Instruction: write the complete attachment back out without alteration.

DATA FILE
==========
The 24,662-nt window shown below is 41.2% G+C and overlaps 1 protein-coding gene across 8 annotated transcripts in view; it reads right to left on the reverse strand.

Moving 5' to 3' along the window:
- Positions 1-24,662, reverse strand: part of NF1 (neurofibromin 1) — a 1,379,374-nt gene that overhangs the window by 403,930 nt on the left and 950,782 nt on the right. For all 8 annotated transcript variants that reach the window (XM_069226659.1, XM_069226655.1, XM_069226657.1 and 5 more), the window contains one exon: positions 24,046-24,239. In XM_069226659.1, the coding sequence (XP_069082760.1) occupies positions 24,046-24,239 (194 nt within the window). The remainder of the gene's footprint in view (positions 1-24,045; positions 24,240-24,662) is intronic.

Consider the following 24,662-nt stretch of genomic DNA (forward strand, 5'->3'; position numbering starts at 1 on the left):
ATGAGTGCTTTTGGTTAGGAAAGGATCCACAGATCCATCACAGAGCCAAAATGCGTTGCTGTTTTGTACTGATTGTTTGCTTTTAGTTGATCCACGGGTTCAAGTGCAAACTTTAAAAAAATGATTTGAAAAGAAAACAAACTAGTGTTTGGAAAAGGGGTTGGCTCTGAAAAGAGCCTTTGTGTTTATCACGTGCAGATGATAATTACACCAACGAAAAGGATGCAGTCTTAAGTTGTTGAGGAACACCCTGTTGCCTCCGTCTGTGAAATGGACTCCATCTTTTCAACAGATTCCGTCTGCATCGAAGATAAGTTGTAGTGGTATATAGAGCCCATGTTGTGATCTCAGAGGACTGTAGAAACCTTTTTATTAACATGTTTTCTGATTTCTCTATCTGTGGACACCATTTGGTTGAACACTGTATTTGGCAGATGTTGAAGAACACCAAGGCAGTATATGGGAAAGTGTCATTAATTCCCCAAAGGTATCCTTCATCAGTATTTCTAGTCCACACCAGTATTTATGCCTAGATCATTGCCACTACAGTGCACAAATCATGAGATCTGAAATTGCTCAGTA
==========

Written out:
The 24,662-nt window shown below is 41.2% G+C and overlaps 1 protein-coding gene across 8 annotated transcripts in view; it reads right to left on the reverse strand.

Moving 5' to 3' along the window:
- Positions 1-24,662, reverse strand: part of NF1 (neurofibromin 1) — a 1,379,374-nt gene that overhangs the window by 403,930 nt on the left and 950,782 nt on the right. For all 8 annotated transcript variants that reach the window (XM_069226659.1, XM_069226655.1, XM_069226657.1 and 5 more), the window contains one exon: positions 24,046-24,239. In XM_069226659.1, the coding sequence (XP_069082760.1) occupies positions 24,046-24,239 (194 nt within the window). The remainder of the gene's footprint in view (positions 1-24,045; positions 24,240-24,662) is intronic.

Consider the following 24,662-nt stretch of genomic DNA (forward strand, 5'->3'; position numbering starts at 1 on the left):
ATGAGTGCTTTTGGTTAGGAAAGGATCCACAGATCCATCACAGAGCCAAAATGCGTTGCTGTTTTGTACTGATTGTTTGCTTTTAGTTGATCCACGGGTTCAAGTGCAAACTTTAAAAAAATGATTTGAAAAGAAAACAAACTAGTGTTTGGAAAAGGGGTTGGCTCTGAAAAGAGCCTTTGTGTTTATCACGTGCAGATGATAATTACACCAACGAAAAGGATGCAGTCTTAAGTTGTTGAGGAACACCCTGTTGCCTCCGTCTGTGAAATGGACTCCATCTTTTCAACAGATTCCGTCTGCATCGAAGATAAGTTGTAGTGGTATATAGAGCCCATGTTGTGATCTCAGAGGACTGTAGAAACCTTTTTATTAACATGTTTTCTGATTTCTCTATCTGTGGACACCATTTGGTTGAACACTGTATTTGGCAGATGTTGAAGAACACCAAGGCAGTATATGGGAAAGTGTCATTAATTCCCCAAAGGTATCCTTCATCAGTATTTCTAGTCCACACCAGTATTTATGCCTAGATCATTGCCACTACAGTGCACAAATCATGAGATCTGAAATTGCTCAGTA